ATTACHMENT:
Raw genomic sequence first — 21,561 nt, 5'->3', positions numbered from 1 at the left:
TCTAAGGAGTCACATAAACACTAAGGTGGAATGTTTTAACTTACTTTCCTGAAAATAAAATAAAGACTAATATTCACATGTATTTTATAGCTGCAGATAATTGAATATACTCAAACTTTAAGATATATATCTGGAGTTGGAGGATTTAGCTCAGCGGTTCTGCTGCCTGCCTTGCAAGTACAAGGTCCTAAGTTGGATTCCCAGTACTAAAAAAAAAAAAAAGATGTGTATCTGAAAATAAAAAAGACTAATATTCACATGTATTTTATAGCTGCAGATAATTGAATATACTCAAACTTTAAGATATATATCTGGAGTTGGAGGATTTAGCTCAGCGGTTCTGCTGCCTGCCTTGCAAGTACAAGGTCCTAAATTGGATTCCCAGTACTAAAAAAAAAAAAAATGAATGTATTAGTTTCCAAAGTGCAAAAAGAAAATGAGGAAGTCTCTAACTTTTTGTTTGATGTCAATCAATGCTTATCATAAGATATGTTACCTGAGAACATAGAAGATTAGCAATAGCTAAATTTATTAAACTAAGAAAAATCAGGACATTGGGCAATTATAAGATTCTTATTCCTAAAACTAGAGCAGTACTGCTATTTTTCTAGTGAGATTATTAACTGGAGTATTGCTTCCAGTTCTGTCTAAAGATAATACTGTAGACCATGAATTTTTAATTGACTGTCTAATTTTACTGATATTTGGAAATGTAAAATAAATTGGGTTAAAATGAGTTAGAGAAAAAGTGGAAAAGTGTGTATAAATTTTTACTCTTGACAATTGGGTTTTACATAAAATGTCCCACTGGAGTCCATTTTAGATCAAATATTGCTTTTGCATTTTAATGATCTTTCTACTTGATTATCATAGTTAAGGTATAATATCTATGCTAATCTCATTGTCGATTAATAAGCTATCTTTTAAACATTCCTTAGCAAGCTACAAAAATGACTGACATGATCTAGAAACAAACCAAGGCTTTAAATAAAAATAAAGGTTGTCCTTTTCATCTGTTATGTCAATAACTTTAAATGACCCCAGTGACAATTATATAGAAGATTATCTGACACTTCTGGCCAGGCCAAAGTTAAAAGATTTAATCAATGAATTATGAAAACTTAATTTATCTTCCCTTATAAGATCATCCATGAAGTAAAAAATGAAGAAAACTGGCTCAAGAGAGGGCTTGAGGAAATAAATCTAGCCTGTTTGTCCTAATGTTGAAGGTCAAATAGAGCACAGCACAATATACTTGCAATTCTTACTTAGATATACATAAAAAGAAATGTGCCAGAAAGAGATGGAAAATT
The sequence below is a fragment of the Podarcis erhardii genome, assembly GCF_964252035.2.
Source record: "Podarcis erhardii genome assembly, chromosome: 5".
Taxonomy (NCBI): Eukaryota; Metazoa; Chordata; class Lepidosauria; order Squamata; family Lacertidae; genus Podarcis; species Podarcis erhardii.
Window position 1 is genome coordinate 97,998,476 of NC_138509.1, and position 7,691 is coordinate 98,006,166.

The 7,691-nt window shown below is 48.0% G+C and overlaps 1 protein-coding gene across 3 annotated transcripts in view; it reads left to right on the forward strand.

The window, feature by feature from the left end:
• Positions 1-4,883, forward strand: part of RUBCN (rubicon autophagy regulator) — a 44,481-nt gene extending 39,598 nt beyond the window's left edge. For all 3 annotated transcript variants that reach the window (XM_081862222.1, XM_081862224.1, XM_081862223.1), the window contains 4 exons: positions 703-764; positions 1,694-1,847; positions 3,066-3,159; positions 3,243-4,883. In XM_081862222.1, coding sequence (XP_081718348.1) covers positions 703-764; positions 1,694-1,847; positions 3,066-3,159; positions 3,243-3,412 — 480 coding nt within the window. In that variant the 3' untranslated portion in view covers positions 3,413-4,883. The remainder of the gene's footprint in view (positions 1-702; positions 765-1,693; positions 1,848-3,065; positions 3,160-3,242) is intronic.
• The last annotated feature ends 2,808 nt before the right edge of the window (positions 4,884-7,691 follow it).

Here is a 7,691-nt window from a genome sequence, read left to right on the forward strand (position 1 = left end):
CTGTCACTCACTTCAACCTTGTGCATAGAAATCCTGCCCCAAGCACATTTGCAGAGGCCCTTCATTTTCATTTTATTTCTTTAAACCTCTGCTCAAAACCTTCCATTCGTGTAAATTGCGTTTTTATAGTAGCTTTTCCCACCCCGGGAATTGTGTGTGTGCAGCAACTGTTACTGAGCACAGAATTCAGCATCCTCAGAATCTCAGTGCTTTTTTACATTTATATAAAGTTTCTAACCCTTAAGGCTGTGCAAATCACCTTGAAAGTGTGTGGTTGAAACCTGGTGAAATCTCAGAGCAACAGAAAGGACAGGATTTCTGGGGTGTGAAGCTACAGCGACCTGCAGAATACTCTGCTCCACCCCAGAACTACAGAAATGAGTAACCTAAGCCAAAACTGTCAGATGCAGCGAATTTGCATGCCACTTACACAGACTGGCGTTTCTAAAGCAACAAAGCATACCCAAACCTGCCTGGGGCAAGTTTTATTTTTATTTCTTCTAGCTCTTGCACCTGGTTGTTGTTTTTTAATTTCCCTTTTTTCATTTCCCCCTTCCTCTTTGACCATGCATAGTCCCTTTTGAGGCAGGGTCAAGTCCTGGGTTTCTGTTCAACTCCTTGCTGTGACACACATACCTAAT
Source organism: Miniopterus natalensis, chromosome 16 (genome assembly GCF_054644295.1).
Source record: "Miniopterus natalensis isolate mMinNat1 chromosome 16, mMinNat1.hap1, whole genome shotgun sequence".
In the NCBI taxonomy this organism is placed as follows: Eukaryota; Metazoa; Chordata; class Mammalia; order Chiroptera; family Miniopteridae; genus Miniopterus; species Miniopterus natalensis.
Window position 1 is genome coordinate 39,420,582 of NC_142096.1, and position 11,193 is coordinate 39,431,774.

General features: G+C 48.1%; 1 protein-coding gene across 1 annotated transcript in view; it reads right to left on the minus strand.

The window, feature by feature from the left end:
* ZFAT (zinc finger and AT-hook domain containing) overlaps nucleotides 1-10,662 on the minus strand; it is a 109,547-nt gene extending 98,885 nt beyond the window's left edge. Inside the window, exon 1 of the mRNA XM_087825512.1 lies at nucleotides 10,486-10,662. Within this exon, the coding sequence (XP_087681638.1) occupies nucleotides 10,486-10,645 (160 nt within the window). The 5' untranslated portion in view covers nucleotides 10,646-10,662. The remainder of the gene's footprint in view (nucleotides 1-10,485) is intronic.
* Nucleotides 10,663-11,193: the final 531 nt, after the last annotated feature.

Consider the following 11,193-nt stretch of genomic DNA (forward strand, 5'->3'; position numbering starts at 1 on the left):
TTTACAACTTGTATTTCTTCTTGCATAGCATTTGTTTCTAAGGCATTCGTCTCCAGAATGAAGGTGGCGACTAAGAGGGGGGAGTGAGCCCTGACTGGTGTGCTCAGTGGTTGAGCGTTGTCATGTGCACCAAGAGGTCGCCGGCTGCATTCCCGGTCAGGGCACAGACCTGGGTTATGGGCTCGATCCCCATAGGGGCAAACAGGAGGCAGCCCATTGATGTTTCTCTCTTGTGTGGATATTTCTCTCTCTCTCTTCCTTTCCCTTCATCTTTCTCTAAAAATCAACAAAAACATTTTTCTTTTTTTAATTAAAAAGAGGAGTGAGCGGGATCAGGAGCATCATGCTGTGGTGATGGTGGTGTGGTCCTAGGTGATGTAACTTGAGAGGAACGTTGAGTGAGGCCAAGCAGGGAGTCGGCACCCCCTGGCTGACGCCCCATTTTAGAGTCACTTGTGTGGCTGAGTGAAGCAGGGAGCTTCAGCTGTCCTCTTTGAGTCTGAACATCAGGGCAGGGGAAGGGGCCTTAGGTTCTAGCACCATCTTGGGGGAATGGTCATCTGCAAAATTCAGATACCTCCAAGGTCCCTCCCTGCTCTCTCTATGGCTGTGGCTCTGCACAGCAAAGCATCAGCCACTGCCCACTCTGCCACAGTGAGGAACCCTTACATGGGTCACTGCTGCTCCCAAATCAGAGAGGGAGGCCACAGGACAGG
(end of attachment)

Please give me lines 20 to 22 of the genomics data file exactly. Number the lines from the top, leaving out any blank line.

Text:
* Nucleotides 10,663-11,193: the final 531 nt, after the last annotated feature.

Consider the following 11,193-nt stretch of genomic DNA (forward strand, 5'->3'; position numbering starts at 1 on the left):
TTTACAACTTGTATTTCTTCTTGCATAGCATTTGTTTCTAAGGCATTCGTCTCCAGAATGAAGGTGGCGACTAAGAGGGGGGAGTGAGCCCTGACTGGTGTGCTCAGTGGTTGAGCGTTGTCATGTGCACCAAGAGGTCGCCGGCTGCATTCCCGGTCAGGGCACAGACCTGGGTTATGGGCTCGATCCCCATAGGGGCAAACAGGAGGCAGCCCATTGATGTTTCTCTCTTGTGTGGATATTTCTCTCTCTCTCTTCCTTTCCCTTCATCTTTCTCTAAAAATCAACAAAAACATTTTTCTTTTTTTAATTAAAAAGAGGAGTGAGCGGGATCAGGAGCATCATGCTGTGGTGATGGTGGTGTGGTCCTAGGTGATGTAACTTGAGAGGAACGTTGAGTGAGGCCAAGCAGGGAGTCGGCACCCCCTGGCTGACGCCCCATTTTAGAGTCACTTGTGTGGCTGAGTGAAGCAGGGAGCTTCAGCTGTCCTCTTTGAGTCTGAACATCAGGGCAGGGGAAGGGGCCTTAGGTTCTAGCACCATCTTGGGGGAATGGTCATCTGCAAAATTCAGATACCTCCAAGGTCCCTCCCTGCTCTCTCTATGGCTGTGGCTCTGCACAGCAAAGCATCAGCCACTGCCCACTCTGCCACAGTGAGGAACCCTTACATGGGTCACTGCTGCTCCCAAATCAGAGAGGGAGGCCACAGGACAGG